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ENDING LIFE SUSTAINING TREATMENT IN CHILDREN
On both sides of the Atlantic, withdrawing life-sustaining treatment has received an enormous amount of publicity, mobilising both the public and politicians. Sadly, much of the “debate” has been carried to the courts. In May 2004, the College released the second edition of “Withholding or withdrawing life sustaining treatment in children: a framework for practice” (http://www.rcpch.ac.uk/publications/recent_publications/Witholding.pdf – last accessed April 20, 2005). The document provides a framework to guide management in individual cases. Five conditions are considered: the “brain dead child”; the “permanent vegative” state; the “no chance” situation; the “no purpose” situation; and the “unbearable” situation. As we push the limits of neonatal survival ever lower, and our technological wizardry advances in other areas, we are likely to be increasingly confronted by issues related to withdrawing life-sustaining treatment from children and adolescents.
IMPROVING BLOOD TRANSFUSIONS
Morris and colleagues from Birmingham Children’s Hospital are to be congratulated for performing a very valuable service – they have created a new formula for calculating the desired rise in haemoglobin or haematocrit. In a two-phase study, they demonstrated that existing formulae do poorly, and then after deriving their new formula, demonstrated its validity. Their new formula improves the actual predicted post transfusion haemoglobin by approximately 35%. If widely adopted, the Birmingham Formula could improve care and reduce cost by limiting the number of transfusions in children.
See page 724
VACCINES – THE EVER EVOLVING PUZZLE
In the 1980s when a trainee asked me what vaccine to give a particular child I could answer the question. Now I would never consider responding without first reviewing established schedules. Over the past decade, both in the UK and US, the immunisation schedule has become more complicated. Drs Finn and Heath discuss the many intricacies of Haemophilus influenzae, meningococcus group C, and pneumococcal conjugate vaccines. They consider priming doses, boosting, herd immunity, cost, and harmonising European schedules. What have we learned from our experiences? First, there will always be surprises—constant monitoring of immunisation immunogenicity will be necessary. Second, the impact of childhood immunisation on adult disease appears to be far greater than expected. Third, reimmunisation with virtually all vaccines will be necessary – the optimal timing of boosting doses has yet to be determined. Lastly, cost and parental perception of vaccines will impact on our ability to immunise children. With new vaccines like the quadrivalent conjugate meningococcal (provides protection against A, C, Y, and W-135) and human papillomavirus vaccines just about ready for world wide release, the science and politics of vaccines will continue to evolve.
See page 667
MRSA IN CHILDREN IN BIRMINGHAM
Although methicillin resistant Staphylococcus aureus (MRSA) has circulated in hospitals for decades two new concerns have arisen: (1) there is an increase in the number of hospitalised patients who become infected with MRSA; and (2) MRSA has spread to the community. Recent reports from the US indicate that MRSA is often “community-acquired”.1,2 Drs Adedeji and Gray, from Birmingham Children’s Hospital, report the numbers of new cases of MRSA in inpatients and outpatients over a 6 year period. Surprisingly, they found a decline among inpatients from 47 cases to 35 and among outpatients from 25 to 17. These declines occurred despite an increase in patient care activity at the hospital. These results are encouraging, but at odds with reports from other institutions and other countries. I recently completed my ward attending time and cared for two children with community-acquired MRSA – a 3 week old infant with neonatal mastitis and a 12 year old with leg cellulitis. In both cases, the patients responded poorly to initial therapy, had wound cultures that grew MRSA, and required 10 days of parenteral therapy.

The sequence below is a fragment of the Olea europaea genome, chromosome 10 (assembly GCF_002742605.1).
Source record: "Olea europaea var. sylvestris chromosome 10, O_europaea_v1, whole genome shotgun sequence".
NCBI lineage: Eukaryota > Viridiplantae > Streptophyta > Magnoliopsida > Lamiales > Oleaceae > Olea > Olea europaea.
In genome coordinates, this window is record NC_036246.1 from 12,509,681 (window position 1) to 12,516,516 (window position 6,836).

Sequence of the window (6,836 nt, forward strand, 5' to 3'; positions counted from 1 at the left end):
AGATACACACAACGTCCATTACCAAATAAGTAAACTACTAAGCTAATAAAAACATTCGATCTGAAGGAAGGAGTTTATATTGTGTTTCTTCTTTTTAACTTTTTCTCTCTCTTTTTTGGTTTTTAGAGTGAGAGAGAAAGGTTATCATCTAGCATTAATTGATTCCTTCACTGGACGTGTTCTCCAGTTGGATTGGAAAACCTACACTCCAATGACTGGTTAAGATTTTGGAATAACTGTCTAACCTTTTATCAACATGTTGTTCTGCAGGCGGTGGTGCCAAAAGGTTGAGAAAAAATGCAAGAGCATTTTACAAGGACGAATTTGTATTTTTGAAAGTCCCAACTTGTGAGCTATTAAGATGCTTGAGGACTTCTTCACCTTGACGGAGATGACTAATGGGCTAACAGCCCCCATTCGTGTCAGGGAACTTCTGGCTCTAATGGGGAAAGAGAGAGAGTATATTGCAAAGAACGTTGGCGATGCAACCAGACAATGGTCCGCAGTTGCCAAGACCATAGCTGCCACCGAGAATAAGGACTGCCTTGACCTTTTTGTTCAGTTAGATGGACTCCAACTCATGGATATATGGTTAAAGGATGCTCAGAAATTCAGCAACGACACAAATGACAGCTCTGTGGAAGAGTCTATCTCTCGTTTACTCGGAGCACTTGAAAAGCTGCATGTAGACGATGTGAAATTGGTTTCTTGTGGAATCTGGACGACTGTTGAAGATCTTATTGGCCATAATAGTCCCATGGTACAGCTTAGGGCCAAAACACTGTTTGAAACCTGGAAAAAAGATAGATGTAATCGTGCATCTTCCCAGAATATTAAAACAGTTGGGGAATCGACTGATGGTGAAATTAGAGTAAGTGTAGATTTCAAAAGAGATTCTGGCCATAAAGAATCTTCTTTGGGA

See page 720
THIS MONTH IN FETAL AND NEONATAL EDITION
Aminoglycosides are commonly used in combination with a betalactam for the treatment of neonatal sepsis. Nestaas and colleagues have analysed 16 trials involving 823 neonates who received an aminoglycoside. They found that extended dosing of aminoglycosides—dosage interval typically 24 hours in term and 26–48 hours in premature infants—is safe and effective.
The use of palivizumab for preterm infants is controversial. There are few data indicating a reduction in mortality, although numerous studies suggest a reduction in hospitalisation rates. However, the “benefit” found in these studies is dependent upon the hospitalisation rates in the “control” groups. Embleton, Harkensee, and Mckean review palivizumab prophylaxis in preterm infants.
The diagnosis of tracheobronchomalacia (TBM) can be difficult. Investigators from Great Ormond Street compare the diagnostic utility of CT and tracheobronchography. Their conclusion – bronchography is a better diagnostic test for TBM than CT.
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